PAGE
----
The invention proceeds from the idea that an integrated charge pump can be combined advantageously with a voltage doubling circuit, since this enables a significant reduction of the multiplication stages in the integrated charge pump while maintaining the desired total multiplication factor. In the ideal case, the available voltage is doubled by the voltage doubling circuit so that this doubled voltage can be used as input voltage for the integrated charge pump.

It is thus an advantage of the invention that it enables a reduction of the area of the integrated charge pump by up to one half for a desired amplification factor. Alternatively, the minimum of the voltage that has to be available for a desired output of a given integrated charge pump could be reduced significantly, e.g. to 1.8V.
Preferred embodiments of the invention become apparent from the dependent claims

In one preferred embodiment of the invention, the voltage doubling circuit is controlled by signals provided by the integrated charge pump. Integrated charge pumps are operated with pump signals which switch internal switching means. Depending on the type of the integrated charge pump, selected ones of these pump signals may be provided by the integrated charge pump to the voltage doubling circuit. This allows to operate the voltage doubling circuit in coordination with the respective charge extracted from the voltage doubling circuit by the integrated charge pump.

In a further preferred embodiment of the invention, the voltage doubling circuit realize a voltage shifting by means of a single charged capacitor. State of the art voltage doubling circuits employ a minimum of two capacitors and up to six switches, e.g. the voltage doubling circuit described by P. Favrat, P. Deval and M. J. Declercq in “A High-Efficiency CMOS Voltage Doubler”, IEEE J. Solid-State Circuits, vol. 33, pp. 410–416, March 1998. It is thus an advantage of the proposed embodiment of the invention that it only requires a single capacitor. This reduces the required overall chip area and thus the costs even further. Nevertheless, a similarly good power efficiency can be achieved when combining a voltage doubling circuit comprising a single capacitor with an integrated charge pump as when combining a voltage doubling circuit comprising two or more capacitors with an integrated charge pump.

As indicated in the cited document “A High-Efficiency CMOS Voltage Doubler”, the power efficiency of voltage doubling circuits depends on whether external or integrated capacitors are used, including the parasitic stray capacitances to ground. For a power efficiency of about 95%, external capacitors are preferred.

The invention can be employed in a variety of fields, for example for realizing display drivers.

Other objects and features of the present invention will become apparent from the following detailed description considered in conjunction with the accompanying drawings, wherein

FIG. 1 schematically shows an embodiment of a voltage processing unit according to the invention; and

FIG. 2 a)–d) are diagrams illustrating by way of example the operation of the voltage processing unit of FIG. 1.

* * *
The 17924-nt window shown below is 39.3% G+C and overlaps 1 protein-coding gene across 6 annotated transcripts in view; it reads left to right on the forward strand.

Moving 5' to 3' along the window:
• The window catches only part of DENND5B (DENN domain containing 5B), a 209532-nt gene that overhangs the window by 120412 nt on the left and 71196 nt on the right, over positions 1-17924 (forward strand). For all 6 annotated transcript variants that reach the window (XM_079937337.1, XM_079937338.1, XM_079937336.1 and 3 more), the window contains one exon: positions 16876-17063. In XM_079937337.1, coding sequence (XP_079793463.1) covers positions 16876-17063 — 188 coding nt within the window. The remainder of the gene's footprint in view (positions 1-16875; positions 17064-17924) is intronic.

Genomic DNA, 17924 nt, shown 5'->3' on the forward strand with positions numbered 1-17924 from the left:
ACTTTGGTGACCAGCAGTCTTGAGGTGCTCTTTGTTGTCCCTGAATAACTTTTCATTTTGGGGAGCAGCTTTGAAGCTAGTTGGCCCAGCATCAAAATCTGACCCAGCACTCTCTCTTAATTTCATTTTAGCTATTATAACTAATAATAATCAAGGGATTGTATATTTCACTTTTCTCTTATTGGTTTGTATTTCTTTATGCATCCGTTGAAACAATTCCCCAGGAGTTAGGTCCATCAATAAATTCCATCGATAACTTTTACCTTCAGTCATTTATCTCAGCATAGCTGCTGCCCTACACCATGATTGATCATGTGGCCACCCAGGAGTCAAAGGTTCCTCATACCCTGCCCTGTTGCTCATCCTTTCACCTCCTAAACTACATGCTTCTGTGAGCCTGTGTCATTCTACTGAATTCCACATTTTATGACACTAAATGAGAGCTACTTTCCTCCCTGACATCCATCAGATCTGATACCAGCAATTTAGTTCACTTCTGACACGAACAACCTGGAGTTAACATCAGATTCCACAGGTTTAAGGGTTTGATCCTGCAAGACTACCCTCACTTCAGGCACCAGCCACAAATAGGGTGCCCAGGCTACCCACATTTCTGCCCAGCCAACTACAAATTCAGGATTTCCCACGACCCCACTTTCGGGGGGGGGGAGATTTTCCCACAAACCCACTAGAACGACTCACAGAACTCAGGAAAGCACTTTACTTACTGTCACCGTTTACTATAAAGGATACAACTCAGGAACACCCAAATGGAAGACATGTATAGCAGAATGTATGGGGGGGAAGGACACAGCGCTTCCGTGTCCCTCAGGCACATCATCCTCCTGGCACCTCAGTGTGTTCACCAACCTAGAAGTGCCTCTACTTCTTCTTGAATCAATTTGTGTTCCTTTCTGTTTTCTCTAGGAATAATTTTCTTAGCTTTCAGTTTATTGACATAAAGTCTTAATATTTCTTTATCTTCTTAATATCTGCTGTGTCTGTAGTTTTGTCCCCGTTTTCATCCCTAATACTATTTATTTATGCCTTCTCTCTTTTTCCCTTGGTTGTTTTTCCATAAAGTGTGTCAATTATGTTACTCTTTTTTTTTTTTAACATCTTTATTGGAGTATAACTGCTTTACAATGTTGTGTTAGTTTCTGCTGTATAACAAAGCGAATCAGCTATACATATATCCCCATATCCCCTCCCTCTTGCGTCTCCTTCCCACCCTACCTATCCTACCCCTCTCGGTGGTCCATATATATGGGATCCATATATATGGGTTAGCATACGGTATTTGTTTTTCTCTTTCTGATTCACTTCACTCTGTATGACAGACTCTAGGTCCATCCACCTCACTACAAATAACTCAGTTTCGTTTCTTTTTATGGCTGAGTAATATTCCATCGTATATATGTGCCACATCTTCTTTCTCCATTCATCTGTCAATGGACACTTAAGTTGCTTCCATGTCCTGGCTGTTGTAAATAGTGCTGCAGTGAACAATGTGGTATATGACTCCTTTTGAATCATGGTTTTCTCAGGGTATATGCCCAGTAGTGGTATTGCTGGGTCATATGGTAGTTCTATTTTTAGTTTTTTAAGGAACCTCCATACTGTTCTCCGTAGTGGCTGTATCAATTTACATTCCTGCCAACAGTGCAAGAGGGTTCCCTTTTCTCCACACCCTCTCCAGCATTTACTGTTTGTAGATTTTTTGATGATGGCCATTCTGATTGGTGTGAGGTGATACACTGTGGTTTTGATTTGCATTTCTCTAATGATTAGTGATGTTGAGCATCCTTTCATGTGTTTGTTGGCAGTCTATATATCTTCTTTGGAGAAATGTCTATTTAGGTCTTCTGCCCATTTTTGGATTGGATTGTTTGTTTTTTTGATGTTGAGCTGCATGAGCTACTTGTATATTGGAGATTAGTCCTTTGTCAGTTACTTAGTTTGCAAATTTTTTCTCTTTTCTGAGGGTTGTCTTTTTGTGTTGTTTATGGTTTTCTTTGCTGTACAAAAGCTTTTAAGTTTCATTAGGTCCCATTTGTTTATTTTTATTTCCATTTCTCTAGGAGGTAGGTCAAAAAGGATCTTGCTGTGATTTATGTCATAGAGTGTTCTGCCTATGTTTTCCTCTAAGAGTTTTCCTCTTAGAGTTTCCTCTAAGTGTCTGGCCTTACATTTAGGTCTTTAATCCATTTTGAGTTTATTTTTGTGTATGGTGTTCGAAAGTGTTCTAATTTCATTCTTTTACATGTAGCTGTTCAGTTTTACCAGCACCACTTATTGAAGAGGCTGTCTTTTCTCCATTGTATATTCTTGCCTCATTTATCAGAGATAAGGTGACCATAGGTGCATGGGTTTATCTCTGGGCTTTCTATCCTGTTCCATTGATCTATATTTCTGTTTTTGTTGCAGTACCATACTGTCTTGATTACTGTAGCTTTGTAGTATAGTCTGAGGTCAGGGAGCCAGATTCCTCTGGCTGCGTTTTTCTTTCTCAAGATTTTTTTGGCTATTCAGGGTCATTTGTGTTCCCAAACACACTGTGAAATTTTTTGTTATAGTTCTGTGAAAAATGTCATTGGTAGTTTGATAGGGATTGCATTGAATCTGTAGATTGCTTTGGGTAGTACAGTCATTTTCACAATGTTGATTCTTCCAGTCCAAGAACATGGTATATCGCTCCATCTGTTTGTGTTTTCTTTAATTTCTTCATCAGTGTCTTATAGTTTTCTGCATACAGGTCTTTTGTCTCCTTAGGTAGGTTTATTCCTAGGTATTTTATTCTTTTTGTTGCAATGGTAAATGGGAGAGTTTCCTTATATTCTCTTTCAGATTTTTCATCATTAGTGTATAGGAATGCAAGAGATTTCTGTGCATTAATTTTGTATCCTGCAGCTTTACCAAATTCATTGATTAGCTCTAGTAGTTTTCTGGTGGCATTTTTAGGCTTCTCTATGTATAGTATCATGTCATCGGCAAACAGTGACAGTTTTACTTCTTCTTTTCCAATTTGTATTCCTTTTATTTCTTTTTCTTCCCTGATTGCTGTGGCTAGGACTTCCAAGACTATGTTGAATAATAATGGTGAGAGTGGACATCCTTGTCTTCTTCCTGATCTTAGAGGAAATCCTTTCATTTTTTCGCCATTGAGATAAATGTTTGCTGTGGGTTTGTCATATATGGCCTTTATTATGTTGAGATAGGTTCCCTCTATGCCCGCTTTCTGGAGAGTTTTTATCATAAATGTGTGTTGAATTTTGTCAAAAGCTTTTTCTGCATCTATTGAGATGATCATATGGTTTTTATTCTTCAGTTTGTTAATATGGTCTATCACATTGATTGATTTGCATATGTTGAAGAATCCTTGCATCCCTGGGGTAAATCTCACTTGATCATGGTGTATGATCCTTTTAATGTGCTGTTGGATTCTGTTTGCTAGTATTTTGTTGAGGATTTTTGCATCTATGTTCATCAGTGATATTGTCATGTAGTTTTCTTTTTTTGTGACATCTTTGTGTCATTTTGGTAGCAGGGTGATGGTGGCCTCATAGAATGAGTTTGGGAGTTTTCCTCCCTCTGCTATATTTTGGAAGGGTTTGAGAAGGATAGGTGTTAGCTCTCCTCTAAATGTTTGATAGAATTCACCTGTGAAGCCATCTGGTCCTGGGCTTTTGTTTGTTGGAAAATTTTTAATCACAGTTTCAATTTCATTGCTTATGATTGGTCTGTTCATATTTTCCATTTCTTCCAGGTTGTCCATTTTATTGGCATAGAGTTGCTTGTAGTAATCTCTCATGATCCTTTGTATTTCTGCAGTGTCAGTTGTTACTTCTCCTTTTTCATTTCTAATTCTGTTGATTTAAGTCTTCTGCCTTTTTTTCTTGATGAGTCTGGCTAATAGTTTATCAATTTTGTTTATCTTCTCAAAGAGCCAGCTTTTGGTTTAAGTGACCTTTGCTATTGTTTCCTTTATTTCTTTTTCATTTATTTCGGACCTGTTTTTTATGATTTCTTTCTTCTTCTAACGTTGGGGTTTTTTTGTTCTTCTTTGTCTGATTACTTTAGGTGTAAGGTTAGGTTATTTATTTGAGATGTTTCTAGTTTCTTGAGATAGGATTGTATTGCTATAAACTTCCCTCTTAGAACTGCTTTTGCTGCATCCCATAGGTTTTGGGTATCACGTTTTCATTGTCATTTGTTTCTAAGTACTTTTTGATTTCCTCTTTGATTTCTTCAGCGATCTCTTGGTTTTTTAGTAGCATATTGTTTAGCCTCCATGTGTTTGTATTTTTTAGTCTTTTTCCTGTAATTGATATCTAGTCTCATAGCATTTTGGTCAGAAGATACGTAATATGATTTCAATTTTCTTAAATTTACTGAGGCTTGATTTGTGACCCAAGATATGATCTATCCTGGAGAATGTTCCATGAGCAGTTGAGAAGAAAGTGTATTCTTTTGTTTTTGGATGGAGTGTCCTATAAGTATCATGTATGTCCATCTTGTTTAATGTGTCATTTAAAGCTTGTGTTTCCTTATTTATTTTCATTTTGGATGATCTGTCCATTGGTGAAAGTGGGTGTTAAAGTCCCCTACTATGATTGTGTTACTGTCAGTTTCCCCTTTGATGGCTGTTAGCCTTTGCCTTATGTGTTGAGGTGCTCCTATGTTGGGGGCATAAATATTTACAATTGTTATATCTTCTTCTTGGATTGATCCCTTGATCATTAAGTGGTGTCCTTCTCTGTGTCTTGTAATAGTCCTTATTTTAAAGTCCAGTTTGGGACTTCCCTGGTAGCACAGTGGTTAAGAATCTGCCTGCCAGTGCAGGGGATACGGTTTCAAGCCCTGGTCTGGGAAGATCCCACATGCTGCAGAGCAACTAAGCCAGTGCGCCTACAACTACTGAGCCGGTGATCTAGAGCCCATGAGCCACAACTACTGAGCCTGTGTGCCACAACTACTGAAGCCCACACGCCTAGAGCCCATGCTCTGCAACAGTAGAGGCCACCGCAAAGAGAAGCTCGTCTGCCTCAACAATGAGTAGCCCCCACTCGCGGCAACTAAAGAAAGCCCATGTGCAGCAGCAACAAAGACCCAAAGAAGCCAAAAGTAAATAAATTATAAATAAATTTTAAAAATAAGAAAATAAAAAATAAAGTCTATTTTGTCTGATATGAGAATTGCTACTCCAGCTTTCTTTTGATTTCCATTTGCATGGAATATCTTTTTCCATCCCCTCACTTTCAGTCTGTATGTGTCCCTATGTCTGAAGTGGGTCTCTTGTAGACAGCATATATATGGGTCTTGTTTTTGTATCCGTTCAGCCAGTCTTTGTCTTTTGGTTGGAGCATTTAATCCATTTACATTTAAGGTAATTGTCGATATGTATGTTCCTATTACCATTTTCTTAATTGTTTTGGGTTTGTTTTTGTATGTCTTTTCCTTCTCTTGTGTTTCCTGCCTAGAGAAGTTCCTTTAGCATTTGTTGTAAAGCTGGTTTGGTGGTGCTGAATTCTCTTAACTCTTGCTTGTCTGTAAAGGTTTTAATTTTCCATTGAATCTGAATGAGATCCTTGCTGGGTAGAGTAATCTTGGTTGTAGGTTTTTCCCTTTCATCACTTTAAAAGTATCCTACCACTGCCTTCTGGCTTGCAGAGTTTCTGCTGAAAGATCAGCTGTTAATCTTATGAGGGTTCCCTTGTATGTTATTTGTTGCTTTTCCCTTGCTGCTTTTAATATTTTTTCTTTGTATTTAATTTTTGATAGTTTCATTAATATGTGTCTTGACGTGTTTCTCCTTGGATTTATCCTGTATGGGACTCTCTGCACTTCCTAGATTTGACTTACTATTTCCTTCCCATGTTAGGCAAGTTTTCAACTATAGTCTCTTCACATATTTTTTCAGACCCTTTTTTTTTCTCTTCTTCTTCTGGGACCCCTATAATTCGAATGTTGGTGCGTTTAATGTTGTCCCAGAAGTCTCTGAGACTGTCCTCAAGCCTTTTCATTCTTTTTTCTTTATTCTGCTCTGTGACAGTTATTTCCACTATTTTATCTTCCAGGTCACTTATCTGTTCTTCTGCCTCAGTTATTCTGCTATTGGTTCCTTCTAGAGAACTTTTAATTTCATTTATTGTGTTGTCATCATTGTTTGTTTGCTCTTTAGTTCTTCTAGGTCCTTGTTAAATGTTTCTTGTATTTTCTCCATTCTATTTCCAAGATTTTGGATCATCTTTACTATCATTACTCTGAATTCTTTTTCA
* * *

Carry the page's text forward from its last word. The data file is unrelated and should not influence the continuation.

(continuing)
FIG. 1 depicts an embodiment of a voltage processing unit according to the invention, which is used for amplifying an available voltage by a desired factor.

The voltage processing unit of FIG. 1 comprises an integrated internal charge pump 11 and a voltage doubling circuit 12.

The internal charge pump 11 can consist for example of a Dickson charge pump. It has a multiplication factor of Xm and a regulated output. The multiplication factor Xm, which may be adjustable, is about half of the desired total amplification factor of the voltage processing unit. The voltage output of the internal charge pump is connected to a load 13, for example to a display of some device. The internal charge pump 11 further comprises a signal output at which pump signals employed within the internal charge pump are provided to the outside.

The voltage doubling circuit 12 comprises an external capacitor C and an external charge pump 14 with a voltage source 15 providing a voltage Vdd, a loadswitch lsw, a shiftswitch ssw and a control logic 16. It is understood that the voltag source 15 does not have to be included in the voltage processing unit of the invention itself, but could also be connected to it.

The voltage source 15 is connected on the one hand to ground Gnd and on the other hand via the loadswitch lsw to the input of the internal charge pump 11. The top plate of the capacitor C is equally connected to the input of the internal charge pump 11, while the bottom plate of the capacitor C is connected via the shiftswitch ssw either to ground Gnd or to the connection between the voltage source 15 and the loadswitch lsw.

The switches lsw, ssw are realized with PMOS transistors. When a low signal sw is applied to the loadswitch lsw, the loadswitch lsw connects the voltage source 15 to the input of the internal charge pump 11. When a high signal sw is applied to the loadswitch lsw, the loadswitch lsw disconnects the voltage supply from the input of the internal charge pump 11. When a low signal sw is applied to the shiftswitch ssw, the shiftswitch ssw connects the capacitor C to ground Gnd. When a high signal sw is applied to the shiftswitch ssw, the shiftswitch ssw connects the capacitor C to the voltage source 15.

The control logic 16, finally, comprises a counter and a trigger circuit. An input of the control logic 16 is connected to the signal output of the internal charge pump 11, while an output of the control logic 16 is connected on the one hand to a control input of the loadswitch lsw and on the other hand to a control input of the shiftswitch ssw.

The operation of the voltage processing unit of FIG. 1 will now be described with reference to FIGS. 2 a to d.

FIG. 2 a is a diagram illustrating pump signals “pump”, which are output at the signal output of the internal charge pump 11.